Add some dialogue for color
When you break up a long piece of writing with some quotations from the people you met on your journey, it gives a spark of excitement to your writing and helps to keep the audience’s attention. For example, consider these sentences: “‘Look out! The rock is falling!’ the guide shouted at me before a boulder crashed through the rickety bridge.” And this: “A rock fell down and broke through the rickety bridge.” One conveys much more excitement, immediacy, and drama than the other.
Traveling is all about learning. Learning about new cultures, new ways of doing things, and opening new horizons. Learn as much as you can about the people, their way of life, their religions, about what makes them unique. And be curious. Read academic journals. Dig deeper. See how that place is unique and then again, go deeper, but not just because you want to write a good story. Dig deeper for the sake of your curiosity. Make interviews, learn about emotions, habits, cultural psychology. Live the culture, learn about the mentality of the people, and show all of that in your PERSONAL STORIES.
But at the same time…
Educate Your Readers
Never forget that the point of your article is to help your audience in some way whether you want to tell them about hidden places in Florence or want to tell your readers about the life lessons India taught you. Just stick to your unique angle and develop your story around it. Educational articles are always more likely to drive social shares and engagement than non-educational articles because you give the audience something useful, and more importantly, something that they can’t find elsewhere.
Paint a picture with words
An article needs information—the telling—and that’s an essential part of any travel writing. But it shouldn’t be all of it. If you rely mostly on telling, then you are writing an encyclopedia entry rather than an essay. You need to be sure that you are showing the reader something about the place you’ve visited by painting a word picture, providing anecdotes and examples that illustrate key ideas, or otherwise using language to create an impression of what it feels like being in the place you’ve visited. Make the place you’re describing come alive for your readers. Paint a picture by making the reader smell the scent in the air, make them see the sun setting, make them feel the humidity in the air…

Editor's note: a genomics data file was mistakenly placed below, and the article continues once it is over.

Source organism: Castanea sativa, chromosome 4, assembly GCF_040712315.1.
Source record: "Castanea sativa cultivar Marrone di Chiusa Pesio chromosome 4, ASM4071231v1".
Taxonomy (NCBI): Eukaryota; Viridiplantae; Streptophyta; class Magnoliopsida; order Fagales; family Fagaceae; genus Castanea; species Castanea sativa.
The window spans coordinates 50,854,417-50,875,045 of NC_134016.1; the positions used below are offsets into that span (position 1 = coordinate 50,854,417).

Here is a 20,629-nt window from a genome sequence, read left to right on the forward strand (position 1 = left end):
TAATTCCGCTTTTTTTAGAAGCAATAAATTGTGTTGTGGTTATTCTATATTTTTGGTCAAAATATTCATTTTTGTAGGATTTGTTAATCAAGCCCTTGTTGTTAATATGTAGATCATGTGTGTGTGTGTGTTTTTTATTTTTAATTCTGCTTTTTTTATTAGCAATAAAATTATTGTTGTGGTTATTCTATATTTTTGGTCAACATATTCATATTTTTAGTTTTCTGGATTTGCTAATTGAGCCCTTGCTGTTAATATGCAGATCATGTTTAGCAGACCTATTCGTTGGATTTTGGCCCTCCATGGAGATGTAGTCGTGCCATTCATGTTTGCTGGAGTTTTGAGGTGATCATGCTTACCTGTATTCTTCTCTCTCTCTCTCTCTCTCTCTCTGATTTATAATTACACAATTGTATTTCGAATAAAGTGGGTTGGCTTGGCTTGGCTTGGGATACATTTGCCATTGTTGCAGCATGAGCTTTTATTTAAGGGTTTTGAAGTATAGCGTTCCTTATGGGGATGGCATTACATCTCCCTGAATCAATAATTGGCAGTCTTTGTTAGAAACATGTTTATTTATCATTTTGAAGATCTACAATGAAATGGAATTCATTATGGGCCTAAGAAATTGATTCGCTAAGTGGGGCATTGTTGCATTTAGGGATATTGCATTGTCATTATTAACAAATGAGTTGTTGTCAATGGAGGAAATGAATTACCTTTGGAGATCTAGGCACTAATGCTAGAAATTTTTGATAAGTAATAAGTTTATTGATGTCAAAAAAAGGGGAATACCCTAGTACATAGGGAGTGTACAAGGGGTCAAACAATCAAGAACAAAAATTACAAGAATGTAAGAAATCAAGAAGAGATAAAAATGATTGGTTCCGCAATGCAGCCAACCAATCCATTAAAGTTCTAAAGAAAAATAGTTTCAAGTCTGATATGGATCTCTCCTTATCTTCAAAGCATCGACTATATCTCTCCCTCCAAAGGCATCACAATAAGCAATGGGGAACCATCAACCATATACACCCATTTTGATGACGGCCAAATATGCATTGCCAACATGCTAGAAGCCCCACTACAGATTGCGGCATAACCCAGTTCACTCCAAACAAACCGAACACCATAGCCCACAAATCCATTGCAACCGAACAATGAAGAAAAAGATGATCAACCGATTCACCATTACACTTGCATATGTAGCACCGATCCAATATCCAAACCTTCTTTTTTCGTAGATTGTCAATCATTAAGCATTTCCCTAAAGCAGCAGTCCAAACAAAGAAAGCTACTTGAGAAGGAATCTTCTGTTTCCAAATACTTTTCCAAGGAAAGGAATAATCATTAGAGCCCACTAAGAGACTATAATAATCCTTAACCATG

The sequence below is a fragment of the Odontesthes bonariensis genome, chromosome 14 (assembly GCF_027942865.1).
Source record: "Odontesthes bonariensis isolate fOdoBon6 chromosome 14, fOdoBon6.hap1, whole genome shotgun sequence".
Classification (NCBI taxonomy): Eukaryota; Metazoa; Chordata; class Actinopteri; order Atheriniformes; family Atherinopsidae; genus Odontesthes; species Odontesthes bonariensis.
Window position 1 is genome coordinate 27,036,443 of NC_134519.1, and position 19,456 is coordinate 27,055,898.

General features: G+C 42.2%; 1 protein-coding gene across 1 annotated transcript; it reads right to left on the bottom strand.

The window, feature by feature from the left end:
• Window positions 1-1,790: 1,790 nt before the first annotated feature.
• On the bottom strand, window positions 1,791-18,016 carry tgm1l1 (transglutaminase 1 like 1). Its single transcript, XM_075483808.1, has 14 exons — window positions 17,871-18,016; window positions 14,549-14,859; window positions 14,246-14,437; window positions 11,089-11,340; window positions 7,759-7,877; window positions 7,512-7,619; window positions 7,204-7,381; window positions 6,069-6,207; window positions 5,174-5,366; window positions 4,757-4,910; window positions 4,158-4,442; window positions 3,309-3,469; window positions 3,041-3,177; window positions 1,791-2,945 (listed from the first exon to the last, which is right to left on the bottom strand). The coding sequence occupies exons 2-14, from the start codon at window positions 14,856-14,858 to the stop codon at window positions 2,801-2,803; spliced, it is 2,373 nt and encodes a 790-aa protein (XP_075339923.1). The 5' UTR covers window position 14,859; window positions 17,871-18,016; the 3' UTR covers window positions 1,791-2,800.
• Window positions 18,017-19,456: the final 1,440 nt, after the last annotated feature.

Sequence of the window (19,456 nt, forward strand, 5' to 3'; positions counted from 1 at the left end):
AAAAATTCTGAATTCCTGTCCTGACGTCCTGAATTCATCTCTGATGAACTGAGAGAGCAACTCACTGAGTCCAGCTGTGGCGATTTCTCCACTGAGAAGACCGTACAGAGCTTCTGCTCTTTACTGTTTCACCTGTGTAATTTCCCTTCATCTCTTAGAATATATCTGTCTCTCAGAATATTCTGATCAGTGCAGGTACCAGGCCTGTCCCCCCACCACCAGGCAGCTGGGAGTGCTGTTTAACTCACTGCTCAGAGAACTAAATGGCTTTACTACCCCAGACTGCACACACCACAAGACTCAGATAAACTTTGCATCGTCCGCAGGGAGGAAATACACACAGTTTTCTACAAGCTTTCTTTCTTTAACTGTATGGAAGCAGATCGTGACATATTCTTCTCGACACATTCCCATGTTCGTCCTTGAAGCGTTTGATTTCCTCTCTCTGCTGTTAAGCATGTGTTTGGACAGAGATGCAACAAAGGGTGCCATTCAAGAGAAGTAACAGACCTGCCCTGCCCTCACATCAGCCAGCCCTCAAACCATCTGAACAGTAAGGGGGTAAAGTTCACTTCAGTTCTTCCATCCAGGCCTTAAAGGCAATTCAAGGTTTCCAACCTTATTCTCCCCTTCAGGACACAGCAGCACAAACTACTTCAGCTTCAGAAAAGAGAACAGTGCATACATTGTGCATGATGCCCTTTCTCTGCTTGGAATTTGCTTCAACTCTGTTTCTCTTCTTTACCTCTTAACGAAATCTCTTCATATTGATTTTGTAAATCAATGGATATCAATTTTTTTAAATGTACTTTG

But be original in the process
Don’t use travel cliches and words you don’t use in your everyday communication. Readers are tired of overused words that lost their meaning, such as “boasts”, “nestled between”, “eateries”, “bustling markets” and so on. Don’t try to come across as clever or too formal. Don’t forget that you’re writing a travel article, not an academic essay. Be original and give readers a slice of your authenticity. Use the words you use every day. The point of your story is to make the reader see it through your eyes, not through some overused travel cliches. Use descriptions that sound natural, have personality, and most importantly have meaning.
Accompany your text with some great pictures
A picture is worth a thousand words. And no matter how good your new article is, the right pictures can make it even better. Don’t forget that it is the visual elements that keep your reader on your page. Take a lot of pictures while traveling; you never know what you might use in your future articles. No matter how good you are in describing things, having a picture to augment the reader’s imagination is always useful. However, this doesn’t mean that a photo can replace writing. It can only emphasize it.
Edit, proofread and don’t worry if your first draft is bad
This part is what separates professional writers from amateurs. Sure, it’s not the most exciting part of writing but a necessary one, especially if you want to get your work published. Don’t stress if you’re not happy with the first draft. Ernest Hemingway said “The first draft of anything is shit” and he was right. You need to read your article at least 4-5 times and (probably) make numerous changes to make sure the story flows the way you want it to, it’s accurate and understandable for the reader. After the editing, comes the most boring part, proofreading. Even though tools like Grammarly make this part easier, you can’t completely rely on them, as they are based on an algorithm that not always makes sense. With so much competition in the travel writing field today, you have to make sure you write the best pieces possible and to do that, editing and proofreading are necessary.